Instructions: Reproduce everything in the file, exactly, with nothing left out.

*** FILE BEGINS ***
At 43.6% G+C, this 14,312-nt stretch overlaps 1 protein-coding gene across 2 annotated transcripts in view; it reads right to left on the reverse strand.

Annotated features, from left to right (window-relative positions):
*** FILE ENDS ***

At 43.6% G+C, this 14,312-nt stretch overlaps 1 protein-coding gene across 2 annotated transcripts in view; it reads right to left on the reverse strand.

Annotated features, from left to right (window-relative positions):